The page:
North Bend Water Conservation Ordinance Effective August 15th

Each year the City of North Bend’s Water Conservation Ordinance (WCO) Stage 1 goes into effect on August 15th. The WCO applies to all homes and businesses within the North Bend City limits and City water customers located outside the City limits.

The WCO was enacted by the North Bend City Council in June 2020 as an effort to be good stewards of the environment, conserve a precious and finite natural resource and protect the Snoqualmie River. This is the second year it will be in effect. 

There are three stages of the WCO. Stage 1 automatically becomes effective each year on August 15th. Stages 2 and 3 are triggered by levels of the Chester Morse Reservoir Masonry Pool located in the Cedar River Watershed near Rattlesnake Lake. When and if the City moves to subsequent stages of the WCO, a declaration will be made by the Public Works Director and residents will be notified via the City website and social media channels.  

Given the current drought conditions facing most areas of Washington State, water conservation is more critical than ever this year. The region has gone nearly two months without measurable rain – after already experiencing a very dry spring. 

“We thank our residents for their voluntary conservation efforts. As climate change impacts the western United States with droughts, proactive steps we take as a community today will have a positive, direct impact on our surrounding Snoqualmie Valley environment for years to come. We are pleased our residents recognize that it is beneficial to act now, before we face a dire situation like that occurring in California, Nevada and Arizona,” said Mayor Rob McFarland. “North Bend is setting a water conservation example for the rest of our region.”

Please read the full Water Conservation Ordinance HERE.  See answers to frequently asked questions about the WCO below.

North Bend Water Conservation Ordinance FAQs

When Stage 1 is in effect can I irrigate my yard, orchard, garden, or other ornamental landscaping? Yes, irrigation is allowed from 6PM to 10AM every day – when less evaporation occurs – which is beneficial to your landscaping and can reduce your water bill.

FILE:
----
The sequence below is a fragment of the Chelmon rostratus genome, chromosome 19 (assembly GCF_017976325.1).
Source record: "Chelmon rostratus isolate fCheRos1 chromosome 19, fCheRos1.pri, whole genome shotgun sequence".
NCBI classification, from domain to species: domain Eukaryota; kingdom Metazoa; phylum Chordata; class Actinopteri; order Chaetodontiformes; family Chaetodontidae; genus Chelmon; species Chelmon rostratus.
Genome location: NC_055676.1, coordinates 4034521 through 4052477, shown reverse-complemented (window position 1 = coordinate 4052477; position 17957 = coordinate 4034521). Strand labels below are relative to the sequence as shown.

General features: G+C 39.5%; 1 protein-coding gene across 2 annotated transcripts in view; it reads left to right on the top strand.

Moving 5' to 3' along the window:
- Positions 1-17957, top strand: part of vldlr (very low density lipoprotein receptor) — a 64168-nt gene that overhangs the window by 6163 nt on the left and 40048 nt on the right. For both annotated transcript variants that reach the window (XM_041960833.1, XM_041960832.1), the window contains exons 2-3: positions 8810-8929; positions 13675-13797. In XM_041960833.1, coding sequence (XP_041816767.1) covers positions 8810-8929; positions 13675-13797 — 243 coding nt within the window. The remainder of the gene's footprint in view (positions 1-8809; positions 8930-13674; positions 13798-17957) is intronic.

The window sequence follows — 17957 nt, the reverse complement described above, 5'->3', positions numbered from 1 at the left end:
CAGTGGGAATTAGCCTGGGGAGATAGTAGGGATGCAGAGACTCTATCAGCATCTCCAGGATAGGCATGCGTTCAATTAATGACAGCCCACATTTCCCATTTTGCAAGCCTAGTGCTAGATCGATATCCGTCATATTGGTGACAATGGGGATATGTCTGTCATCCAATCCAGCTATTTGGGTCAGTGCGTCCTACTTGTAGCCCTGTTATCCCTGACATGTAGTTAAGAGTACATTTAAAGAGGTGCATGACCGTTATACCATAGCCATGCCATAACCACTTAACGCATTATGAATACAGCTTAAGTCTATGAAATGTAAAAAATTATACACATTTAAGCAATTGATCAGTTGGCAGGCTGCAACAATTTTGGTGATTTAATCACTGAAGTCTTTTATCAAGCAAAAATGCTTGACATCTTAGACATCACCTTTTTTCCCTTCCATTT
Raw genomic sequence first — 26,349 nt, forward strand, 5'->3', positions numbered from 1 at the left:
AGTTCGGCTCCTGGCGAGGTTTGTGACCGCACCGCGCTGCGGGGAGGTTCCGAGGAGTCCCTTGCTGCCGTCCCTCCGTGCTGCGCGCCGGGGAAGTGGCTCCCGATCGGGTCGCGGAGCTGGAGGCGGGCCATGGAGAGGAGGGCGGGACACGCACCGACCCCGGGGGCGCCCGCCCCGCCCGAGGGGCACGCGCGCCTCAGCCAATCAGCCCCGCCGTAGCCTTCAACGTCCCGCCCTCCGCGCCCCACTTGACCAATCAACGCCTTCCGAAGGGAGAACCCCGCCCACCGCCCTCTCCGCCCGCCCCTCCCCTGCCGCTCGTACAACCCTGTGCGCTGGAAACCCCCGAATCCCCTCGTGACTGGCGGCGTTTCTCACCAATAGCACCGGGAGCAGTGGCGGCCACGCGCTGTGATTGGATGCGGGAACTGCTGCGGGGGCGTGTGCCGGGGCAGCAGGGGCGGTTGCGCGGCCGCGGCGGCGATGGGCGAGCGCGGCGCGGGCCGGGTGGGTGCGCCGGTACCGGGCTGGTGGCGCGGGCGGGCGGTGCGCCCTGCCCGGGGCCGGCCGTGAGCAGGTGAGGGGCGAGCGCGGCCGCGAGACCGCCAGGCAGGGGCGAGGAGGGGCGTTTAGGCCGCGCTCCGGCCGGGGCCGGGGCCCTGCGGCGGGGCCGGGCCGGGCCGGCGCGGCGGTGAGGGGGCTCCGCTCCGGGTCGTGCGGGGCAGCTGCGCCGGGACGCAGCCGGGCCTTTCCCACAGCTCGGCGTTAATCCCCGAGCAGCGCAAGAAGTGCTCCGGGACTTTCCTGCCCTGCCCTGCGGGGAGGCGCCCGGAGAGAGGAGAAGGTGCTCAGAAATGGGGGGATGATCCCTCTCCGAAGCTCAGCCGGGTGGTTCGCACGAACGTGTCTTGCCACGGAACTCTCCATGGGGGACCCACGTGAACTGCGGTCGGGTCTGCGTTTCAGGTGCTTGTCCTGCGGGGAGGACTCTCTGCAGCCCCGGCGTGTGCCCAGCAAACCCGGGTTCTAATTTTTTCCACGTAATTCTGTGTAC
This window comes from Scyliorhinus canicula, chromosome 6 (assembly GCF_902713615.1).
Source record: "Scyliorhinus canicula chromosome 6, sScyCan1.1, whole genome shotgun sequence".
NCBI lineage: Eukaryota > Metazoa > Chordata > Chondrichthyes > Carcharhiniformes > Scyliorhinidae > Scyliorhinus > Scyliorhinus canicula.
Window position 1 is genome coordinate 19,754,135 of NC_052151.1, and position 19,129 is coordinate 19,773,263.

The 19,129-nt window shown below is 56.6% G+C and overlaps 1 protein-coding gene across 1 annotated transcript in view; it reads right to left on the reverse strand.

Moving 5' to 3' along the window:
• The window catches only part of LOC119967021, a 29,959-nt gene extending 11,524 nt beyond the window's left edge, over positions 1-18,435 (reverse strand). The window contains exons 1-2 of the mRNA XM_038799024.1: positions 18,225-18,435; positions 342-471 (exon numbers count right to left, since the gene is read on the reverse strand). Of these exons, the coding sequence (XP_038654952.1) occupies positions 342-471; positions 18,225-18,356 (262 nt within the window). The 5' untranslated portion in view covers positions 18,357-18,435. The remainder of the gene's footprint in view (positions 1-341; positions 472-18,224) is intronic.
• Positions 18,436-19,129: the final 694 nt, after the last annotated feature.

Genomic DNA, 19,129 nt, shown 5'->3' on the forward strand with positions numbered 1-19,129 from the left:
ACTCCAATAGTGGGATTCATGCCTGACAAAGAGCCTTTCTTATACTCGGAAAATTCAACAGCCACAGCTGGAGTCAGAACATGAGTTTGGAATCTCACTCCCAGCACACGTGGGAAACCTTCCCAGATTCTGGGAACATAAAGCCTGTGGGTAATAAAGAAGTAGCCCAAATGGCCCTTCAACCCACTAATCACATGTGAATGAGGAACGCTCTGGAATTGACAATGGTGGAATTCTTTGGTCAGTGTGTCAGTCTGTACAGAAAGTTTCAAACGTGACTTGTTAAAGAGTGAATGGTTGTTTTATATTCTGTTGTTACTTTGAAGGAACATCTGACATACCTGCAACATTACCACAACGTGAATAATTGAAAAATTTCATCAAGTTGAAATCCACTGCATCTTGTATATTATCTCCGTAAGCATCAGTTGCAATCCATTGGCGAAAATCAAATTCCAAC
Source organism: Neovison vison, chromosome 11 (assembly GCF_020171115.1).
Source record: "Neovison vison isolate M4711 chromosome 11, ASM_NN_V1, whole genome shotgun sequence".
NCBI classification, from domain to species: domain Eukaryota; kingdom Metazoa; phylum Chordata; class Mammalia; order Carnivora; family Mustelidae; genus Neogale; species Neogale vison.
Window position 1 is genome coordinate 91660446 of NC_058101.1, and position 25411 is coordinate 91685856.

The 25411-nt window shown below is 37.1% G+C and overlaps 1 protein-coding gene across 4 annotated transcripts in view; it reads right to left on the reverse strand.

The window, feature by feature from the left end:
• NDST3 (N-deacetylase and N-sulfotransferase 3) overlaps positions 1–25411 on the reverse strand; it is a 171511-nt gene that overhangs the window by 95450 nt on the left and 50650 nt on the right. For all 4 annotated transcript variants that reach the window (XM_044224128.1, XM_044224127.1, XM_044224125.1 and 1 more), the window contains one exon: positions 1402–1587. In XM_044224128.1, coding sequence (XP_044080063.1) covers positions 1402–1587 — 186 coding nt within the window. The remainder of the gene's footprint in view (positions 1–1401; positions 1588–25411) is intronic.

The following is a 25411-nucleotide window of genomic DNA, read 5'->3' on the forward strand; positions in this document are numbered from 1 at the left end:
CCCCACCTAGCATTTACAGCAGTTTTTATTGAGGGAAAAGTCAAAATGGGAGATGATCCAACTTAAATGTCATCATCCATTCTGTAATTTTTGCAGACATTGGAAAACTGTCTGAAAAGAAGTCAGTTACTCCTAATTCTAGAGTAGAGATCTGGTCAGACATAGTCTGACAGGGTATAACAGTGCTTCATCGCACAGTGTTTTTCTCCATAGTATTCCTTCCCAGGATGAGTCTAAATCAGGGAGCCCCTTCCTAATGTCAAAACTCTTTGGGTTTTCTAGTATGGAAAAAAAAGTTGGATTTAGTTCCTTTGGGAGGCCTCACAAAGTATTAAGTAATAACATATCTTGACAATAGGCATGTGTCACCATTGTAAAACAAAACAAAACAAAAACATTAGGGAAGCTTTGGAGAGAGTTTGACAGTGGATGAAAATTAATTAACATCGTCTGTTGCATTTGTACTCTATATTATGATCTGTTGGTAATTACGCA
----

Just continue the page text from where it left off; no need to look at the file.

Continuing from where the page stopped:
When can I irrigate during Stages 2 and 3? If the City moves to Stage 2 you can irrigate three days per week from 6PM to 10AM. Residents with odd numbered street addresses can water on Tuesdays, Thursdays and Saturdays. Those with even numbered street addresses can water on Wednesdays, Fridays and Sundays.  There is no watering on Mondays during Stage 2. If Stage 3 is triggered, you can water one day per week from 6PM to 10AM. Residents with odd numbered street addresses can water on Tuesdays and those with even numbered street addresses may water on Wednesdays.

What are the rules for hand/manual watering? Hand/manual watering is allowed any time. During Stage 2 it follows the same odd/even house number schedule, but may be done anytime during the day.

What about drip irrigation systems? If you install or already have a drip irrigation system and that is the sole source of watering, you are exempt from the WCO.

Can my kids use a kiddie pool, slip-n-slide and run through the sprinkler? Yes. Short-term recreational water usage is allowed under the WCO.  We recommend kiddie pools with a filter and pump system, along with a cover, to help conserve water, keep the pool clean and retain heat. 

What are examples of wasteful use of water under the WCO? Wasteful water usage occurs when water significantly runs off a resident’s property, like with over irrigation, free flowing hoses, pool and pond draining and refilling (except as necessary for health, maintenance, or structural considerations), and washing concrete surfaces. Additionally, under Stages 2 & 3, restaurants are asked not to provide water unless requested by patrons.

Is the City monitoring customer water usage and issuing fines for WCO violations? No. The intent of the WCO is conservation education and awareness. Police officers are not watching for mid-day watering. The goal is voluntary compliance. Penalties and citations would be issued only if initial contact and verbal violation warnings are ignored. The WCO directs the City to first have verbal or written contact with the party violating the ordinance. If violations continue, then the WCO directs the City to implement Step 2 and provide written notification, issuance of a notice to correct violation, and enforce a penalty of up to $50 per day. Continued violations can result in Step 3, which provides for an administrative penalty of up to $200 per day.

For Questions, Contact: Danna McCall, Communications Manager | | 425.888.7629

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  • I’m so glad we’re conserving and have tightly drawn spickets. To end up in a situation like Leaky Mead or Lake Powell or worse, would be a dis-ass-ter, don’t ya know. I will limit my intake by a couple of drinks, and reduce my flushes by a couple too. It all helps. We all need to do our part. My car can forgo a wash for a while, and my plants they can either a bit. It won’t look as bad as other states for a while, but at least we won’t be no barren desert.

  • Living Snoqualmie